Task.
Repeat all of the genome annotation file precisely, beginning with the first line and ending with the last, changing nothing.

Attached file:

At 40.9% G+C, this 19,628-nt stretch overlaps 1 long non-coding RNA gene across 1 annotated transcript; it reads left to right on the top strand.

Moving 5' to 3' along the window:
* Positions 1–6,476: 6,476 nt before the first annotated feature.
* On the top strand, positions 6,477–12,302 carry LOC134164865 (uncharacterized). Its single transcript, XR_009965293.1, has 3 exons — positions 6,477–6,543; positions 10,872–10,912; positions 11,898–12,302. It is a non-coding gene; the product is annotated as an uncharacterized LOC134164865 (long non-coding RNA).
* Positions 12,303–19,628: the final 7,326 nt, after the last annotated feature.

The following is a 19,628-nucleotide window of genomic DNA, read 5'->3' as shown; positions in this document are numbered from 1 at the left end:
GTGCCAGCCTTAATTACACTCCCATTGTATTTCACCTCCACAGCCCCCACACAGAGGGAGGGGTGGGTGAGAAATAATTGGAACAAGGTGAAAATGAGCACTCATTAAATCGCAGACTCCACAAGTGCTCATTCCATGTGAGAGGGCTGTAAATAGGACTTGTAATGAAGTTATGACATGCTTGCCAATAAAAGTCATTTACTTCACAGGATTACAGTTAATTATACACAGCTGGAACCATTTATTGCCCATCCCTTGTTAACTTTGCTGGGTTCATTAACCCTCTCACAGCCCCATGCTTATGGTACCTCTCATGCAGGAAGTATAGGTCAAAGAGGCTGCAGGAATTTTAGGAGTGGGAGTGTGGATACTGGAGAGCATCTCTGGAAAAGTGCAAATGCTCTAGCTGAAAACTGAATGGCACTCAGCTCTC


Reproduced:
At 40.9% G+C, this 19,628-nt stretch overlaps 1 long non-coding RNA gene across 1 annotated transcript; it reads left to right on the top strand.

Moving 5' to 3' along the window:
* Positions 1–6,476: 6,476 nt before the first annotated feature.
* On the top strand, positions 6,477–12,302 carry LOC134164865 (uncharacterized). Its single transcript, XR_009965293.1, has 3 exons — positions 6,477–6,543; positions 10,872–10,912; positions 11,898–12,302. It is a non-coding gene; the product is annotated as an uncharacterized LOC134164865 (long non-coding RNA).
* Positions 12,303–19,628: the final 7,326 nt, after the last annotated feature.

The following is a 19,628-nucleotide window of genomic DNA, read 5'->3' as shown; positions in this document are numbered from 1 at the left end:
GTGCCAGCCTTAATTACACTCCCATTGTATTTCACCTCCACAGCCCCCACACAGAGGGAGGGGTGGGTGAGAAATAATTGGAACAAGGTGAAAATGAGCACTCATTAAATCGCAGACTCCACAAGTGCTCATTCCATGTGAGAGGGCTGTAAATAGGACTTGTAATGAAGTTATGACATGCTTGCCAATAAAAGTCATTTACTTCACAGGATTACAGTTAATTATACACAGCTGGAACCATTTATTGCCCATCCCTTGTTAACTTTGCTGGGTTCATTAACCCTCTCACAGCCCCATGCTTATGGTACCTCTCATGCAGGAAGTATAGGTCAAAGAGGCTGCAGGAATTTTAGGAGTGGGAGTGTGGATACTGGAGAGCATCTCTGGAAAAGTGCAAATGCTCTAGCTGAAAACTGAATGGCACTCAGCTCTC